Compared to other events at the Black Isle Brewery, and by that I mean Jocktoberfest, Saturday was always going to have that more laid back feel to it with a lunchtime kick-off and a sober 9pm finish.

It wasn’t just about music and the ubiquitous beer today but also cheese. No, it wasn’t an afternoon of 80s hits but the matching of beer and Connage Dairy cheeses.

"The culmination was sublime. The intensity grew hitting a new level when he mixed bow with electric guitar looping us towards a triumphant end as he drummed his way to a conclusion." Esperi
“The culmination was sublime. The intensity grew hitting a new level when he mixed bow with electric guitar looping us towards a triumphant end as he drummed his way to a conclusion.” Esperi

Popping along mid-afternoon the parking amongst the hay bales set the rural scene and once in the familiar setting at the barns behind the brewery the layout was self-explanatory. To the right the bar, in the centre the cheese and beer tastings and to the left the music stage with a clear area set to the front for those lively enough for a dance.

Behind that it was bierkeller style seating with hay stacks for seats and waney edged timber set upon beer barrels for tables. A similar set up was in place over the yard in the open barn.

At £5 a head it was very much a drop in and enjoy as you please day. Thankfully I dropped in just as Esperi was about to take to the stage; a stage raised above the barn and slightly obscured by the timber balustrades. This was a little unfortunate as a large part of what Esperi, or Chris James Marr as he is also known as, does is visual.

The start of the set was a more traditional acoustic affair but as it progressed the unassuming Mr Marr glided between instruments with effortless ease creating sublime songs from instruments from both the adult and child’s worlds.

The culmination was sublime. The intensity grew hitting a new level when he mixed bow with electric guitar looping us towards a triumphant end as he drummed his way to a conclusion. Half an hour just isn’t enough but with a gig in the evening the softly spoken Mr Marr bade us farewell.

" There is a youthful freshness to Dougie that sat well with the afternoon and his songs, although generally short, caught the afternoon’s audience’s attention."
” There is a youthful freshness to Dougie that sat well with the afternoon and his songs, although generally short, caught the afternoon’s audience’s attention.”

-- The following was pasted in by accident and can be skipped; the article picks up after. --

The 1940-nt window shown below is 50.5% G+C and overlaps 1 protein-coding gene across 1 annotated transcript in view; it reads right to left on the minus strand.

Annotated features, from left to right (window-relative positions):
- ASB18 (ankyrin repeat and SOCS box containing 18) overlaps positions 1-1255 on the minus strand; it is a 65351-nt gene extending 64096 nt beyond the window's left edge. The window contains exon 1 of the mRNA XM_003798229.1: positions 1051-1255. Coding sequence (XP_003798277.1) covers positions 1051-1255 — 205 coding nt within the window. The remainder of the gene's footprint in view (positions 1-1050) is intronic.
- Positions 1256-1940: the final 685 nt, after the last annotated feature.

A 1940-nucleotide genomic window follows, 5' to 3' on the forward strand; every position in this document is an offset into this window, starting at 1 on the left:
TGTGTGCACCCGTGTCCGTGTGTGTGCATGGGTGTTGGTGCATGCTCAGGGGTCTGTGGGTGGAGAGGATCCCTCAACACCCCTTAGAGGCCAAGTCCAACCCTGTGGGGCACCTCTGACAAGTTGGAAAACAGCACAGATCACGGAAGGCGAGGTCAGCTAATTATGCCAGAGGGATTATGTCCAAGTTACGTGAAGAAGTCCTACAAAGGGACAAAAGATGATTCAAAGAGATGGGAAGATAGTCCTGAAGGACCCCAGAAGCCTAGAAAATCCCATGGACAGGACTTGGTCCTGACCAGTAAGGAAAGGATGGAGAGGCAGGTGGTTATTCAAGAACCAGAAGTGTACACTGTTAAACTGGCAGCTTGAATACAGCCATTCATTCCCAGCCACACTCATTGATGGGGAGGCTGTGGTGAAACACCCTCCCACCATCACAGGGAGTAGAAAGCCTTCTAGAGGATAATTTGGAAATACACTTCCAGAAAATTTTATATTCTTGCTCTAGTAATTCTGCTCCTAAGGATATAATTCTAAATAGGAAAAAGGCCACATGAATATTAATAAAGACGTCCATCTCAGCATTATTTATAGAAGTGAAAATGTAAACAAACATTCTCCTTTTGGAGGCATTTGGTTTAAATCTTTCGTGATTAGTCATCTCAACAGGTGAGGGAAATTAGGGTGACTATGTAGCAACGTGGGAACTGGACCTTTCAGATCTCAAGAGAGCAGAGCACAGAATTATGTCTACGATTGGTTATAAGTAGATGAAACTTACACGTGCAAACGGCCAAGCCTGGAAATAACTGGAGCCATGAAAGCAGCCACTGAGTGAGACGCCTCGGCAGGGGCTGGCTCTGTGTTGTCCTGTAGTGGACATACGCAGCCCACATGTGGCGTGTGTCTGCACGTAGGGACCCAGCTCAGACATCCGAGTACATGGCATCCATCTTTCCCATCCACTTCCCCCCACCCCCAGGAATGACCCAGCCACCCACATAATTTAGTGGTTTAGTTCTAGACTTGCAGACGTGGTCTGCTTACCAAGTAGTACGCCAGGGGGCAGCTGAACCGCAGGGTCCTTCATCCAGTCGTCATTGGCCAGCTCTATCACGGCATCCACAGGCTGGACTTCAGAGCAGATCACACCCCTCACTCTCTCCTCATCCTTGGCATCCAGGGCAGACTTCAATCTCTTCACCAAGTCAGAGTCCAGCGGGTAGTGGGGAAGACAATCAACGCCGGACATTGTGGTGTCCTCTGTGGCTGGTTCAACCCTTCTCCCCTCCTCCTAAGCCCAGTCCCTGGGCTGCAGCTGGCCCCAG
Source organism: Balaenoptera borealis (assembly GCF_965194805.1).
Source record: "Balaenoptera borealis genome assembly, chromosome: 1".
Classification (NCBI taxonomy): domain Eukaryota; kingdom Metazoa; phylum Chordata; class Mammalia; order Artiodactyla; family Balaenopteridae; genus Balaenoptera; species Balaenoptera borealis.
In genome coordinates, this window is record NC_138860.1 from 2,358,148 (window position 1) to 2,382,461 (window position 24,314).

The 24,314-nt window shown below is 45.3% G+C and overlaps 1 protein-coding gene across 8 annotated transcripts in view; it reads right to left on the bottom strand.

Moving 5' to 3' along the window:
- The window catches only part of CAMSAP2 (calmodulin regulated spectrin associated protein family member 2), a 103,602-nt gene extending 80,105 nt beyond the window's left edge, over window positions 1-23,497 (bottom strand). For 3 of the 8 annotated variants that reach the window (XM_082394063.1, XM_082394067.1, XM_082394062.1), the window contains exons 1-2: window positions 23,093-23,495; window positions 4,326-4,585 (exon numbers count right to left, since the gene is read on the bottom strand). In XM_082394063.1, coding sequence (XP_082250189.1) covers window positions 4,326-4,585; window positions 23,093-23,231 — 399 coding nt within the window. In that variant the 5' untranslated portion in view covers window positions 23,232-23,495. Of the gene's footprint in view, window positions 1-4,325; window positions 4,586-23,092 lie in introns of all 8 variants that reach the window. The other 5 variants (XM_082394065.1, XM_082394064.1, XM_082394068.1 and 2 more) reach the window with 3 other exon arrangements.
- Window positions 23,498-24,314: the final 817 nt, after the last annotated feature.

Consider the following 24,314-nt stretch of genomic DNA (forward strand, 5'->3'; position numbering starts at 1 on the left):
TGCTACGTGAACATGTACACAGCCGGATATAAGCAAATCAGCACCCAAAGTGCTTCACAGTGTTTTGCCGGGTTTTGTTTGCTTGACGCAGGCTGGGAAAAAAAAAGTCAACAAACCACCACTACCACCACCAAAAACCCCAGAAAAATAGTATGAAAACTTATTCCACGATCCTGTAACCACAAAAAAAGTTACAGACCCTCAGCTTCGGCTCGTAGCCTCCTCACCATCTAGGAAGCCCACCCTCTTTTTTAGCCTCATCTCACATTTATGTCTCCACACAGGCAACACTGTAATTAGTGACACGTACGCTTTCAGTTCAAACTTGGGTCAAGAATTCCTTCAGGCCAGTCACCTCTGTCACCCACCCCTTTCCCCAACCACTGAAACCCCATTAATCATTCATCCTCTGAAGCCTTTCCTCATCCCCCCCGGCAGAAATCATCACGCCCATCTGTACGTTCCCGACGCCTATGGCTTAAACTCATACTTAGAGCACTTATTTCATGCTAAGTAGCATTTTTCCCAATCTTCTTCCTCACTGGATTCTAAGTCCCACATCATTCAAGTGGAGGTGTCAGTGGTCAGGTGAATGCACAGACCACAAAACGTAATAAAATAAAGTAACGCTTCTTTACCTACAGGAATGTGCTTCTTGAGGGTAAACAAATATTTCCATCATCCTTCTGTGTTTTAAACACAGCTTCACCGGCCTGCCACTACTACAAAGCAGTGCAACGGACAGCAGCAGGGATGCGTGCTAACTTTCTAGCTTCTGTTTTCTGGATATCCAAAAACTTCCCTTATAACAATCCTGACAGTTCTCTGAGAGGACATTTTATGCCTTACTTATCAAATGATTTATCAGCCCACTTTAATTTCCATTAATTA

With half hour gaps between acts it gave way to a leisurely afternoon with no rushing between stages. With a pint of Goldeneye in hand the next act up was young singer songwriter, Dougie Scott.

There is a youthful freshness to Dougie that sat well with the afternoon and his songs, although generally short, caught the afternoon’s audience’s attention.

There is a breathy element to Dougie’s delivery which mixes well with the setting and also the day’s relaxed atmosphere. He’s a young lad who enjoys, not just a song, but all that goes on at festivals too by the sound of it.

Dr Wook, that is Kris of the Whiskys, was my final act of the afternoon. Dr Wook sits well in these rustic surroundings as he slips comfortably between the bayou and the blues. Earthy with a bit of grit Kris has really grasped this solo venture away from his beloved Whiskys. Mixing beer and cheese may be alien to some, but you could say the same when Dr Wook covers a Kylie song. Unexpected combinations really do work.

The spend an afternoon on a farm with beer and music works well. It brought out a different audience to what many of the acts would have been used to playing to. It also gave the opportunity to try a few new beers and cheeses too. Not a bad way to while away a few hours in the countryside.

Information on tickets and line-up for Jocktoberfest 2014.

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Chartered surveyor by day, music reviewer by night, and occasionally I get to use my camera. A strange mix, but one that I enjoy.A chance meeting in the queue for Bella in 2010 led to the opportunity to write for InvernessGigs; a far cry from the days of writing for a football fanzine back in the late 80s, early 90s. My interests lie between the mainstream, the emerging and the local. Increasingly I find that we have more than enough locally to entertain us to necessitate a trip south. I’m always happy to give a listen, whatever the genre.Inverness has a plethora of talent, all of which I am more than keen to write about. If it encourages just one person to make the effort to listen to some new music I’ll be happy.You can contact Frank direct via frankieboyfin@gmail.com